Ensuring Optimal Data Center Health
In any health care setting, the retrieval, storage and security of patient records is mission-critical. When that is multiplied in terms of a governmental agency serving an entire population, reliable and secure data storage is central to effective operations. For this Native American tribe’s existing data center, which housed numerous medical records, concerns about its integrity were grave. Outdated and obsolete, the data center experienced frequent power outages and the harmful effects of extremely high temperatures, both of which caused the system to crash on a fairly regular basis, often bringing operations to a standstill. Given the vast number of patients served and the vital need to access records, this was entirely unacceptable.
Subsequently, the health department’s IT manager reached out to MicroAge for a solution. Having worked with the client for a number of years, MicroAge’s Adam Rankin, analyzed its unique challenges and developed a leading and long-term solution. Two main factors had to be addressed immediately: existing power battery back-ups were totally inadequate and server temperatures were far too high—often approaching the 100° F mark. This, in tandem with the equipment’s age, led to his recommendation to overhaul the entire data center and implement an ‘HP forklift upgrade.’ As Adam comments, “We installed two HP ProLiant DL380 servers to manage the data load, with full system back up provided by an HP ProLiant DL180 server. Installed on insulated racks, servers were attached to an HP P2000 SAN to create a virtualized environment. We also used a Tripp Lite SRCOOL12K self-contained portable A/C unit and plumbed it directly into the server cabinet to ensure better temperature control. The immediate result was a drop in temperature to a safe 75°!”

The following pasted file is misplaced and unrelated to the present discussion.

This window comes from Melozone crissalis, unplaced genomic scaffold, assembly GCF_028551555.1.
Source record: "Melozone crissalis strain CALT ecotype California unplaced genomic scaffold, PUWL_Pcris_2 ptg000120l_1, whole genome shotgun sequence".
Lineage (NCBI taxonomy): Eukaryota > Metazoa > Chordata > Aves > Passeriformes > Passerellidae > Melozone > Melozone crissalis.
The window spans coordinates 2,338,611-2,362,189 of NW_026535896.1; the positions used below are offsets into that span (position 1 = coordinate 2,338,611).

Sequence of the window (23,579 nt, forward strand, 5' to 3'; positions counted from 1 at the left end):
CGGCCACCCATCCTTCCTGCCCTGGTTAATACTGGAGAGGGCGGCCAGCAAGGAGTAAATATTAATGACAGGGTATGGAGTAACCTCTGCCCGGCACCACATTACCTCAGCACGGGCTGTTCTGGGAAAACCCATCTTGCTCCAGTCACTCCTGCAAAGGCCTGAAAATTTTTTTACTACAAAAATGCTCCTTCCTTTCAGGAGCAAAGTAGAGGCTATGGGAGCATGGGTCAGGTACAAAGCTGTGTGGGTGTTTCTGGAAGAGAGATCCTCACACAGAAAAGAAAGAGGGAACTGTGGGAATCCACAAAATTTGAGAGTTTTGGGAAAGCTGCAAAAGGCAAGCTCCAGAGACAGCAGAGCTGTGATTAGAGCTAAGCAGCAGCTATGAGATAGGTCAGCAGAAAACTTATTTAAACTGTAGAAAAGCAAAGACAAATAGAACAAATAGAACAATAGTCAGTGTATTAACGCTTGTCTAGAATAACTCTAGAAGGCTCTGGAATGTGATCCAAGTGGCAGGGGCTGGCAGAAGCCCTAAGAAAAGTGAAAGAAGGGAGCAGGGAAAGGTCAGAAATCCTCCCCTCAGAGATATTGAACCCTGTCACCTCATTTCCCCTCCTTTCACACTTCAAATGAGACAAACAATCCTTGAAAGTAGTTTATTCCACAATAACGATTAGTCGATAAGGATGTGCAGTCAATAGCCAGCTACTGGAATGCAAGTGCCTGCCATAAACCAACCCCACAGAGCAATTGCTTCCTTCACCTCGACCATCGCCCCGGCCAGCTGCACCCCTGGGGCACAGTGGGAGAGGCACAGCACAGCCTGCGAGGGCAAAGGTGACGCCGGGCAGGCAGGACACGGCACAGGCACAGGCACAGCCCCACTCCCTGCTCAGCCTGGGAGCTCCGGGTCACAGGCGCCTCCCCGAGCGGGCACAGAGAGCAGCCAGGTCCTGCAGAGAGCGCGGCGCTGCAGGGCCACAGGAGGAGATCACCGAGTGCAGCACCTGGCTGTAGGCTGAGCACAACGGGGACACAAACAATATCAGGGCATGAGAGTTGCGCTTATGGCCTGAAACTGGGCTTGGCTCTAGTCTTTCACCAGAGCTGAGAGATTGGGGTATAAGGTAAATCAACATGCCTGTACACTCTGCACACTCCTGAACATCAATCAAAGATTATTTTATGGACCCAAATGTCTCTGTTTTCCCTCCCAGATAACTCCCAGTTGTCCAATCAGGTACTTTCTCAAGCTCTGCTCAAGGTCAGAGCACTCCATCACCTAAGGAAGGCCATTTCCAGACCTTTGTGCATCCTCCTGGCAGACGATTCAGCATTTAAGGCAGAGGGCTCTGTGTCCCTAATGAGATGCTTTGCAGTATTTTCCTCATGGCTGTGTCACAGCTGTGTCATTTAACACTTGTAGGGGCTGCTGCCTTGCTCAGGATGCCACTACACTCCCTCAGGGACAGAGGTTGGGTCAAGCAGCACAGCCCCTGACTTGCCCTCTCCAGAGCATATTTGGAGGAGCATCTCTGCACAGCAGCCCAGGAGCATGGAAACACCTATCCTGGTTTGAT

Two main factors had to be addressed immediately: existing power battery back-ups were totally inadequate and server temperatures were far too high—often approaching the 100° F mark. This, in tandem with the equipment’s age, led to his recommendation to overhaul the entire data center and implement an ‘HP forklift upgrade.’
As part of the data center upgrade, MicroAge provided all the labor and parts to rewire the entire back-office division, upgrading cabling from Cat 5 to Cat 6 and running on POE (power over Ethernet) switches for approximately 100 terminals. Central to the success of the ongoing project is MicroAge’s overall project management of configuration and logistical issues—given the remote location of the data center, consistent and cost-effective delivery has been an important aspect of the solution. As the project approaches conclusion, the health division is assured of a stable technology platform on which to conduct its vital work of supporting health care across the nation. With a data center that is literally cooler and stronger in its ability to withstand environmental and electrical pressures, it’s fair to say that this forklift upgrade has delivered a clean bill of health for all record management and storage.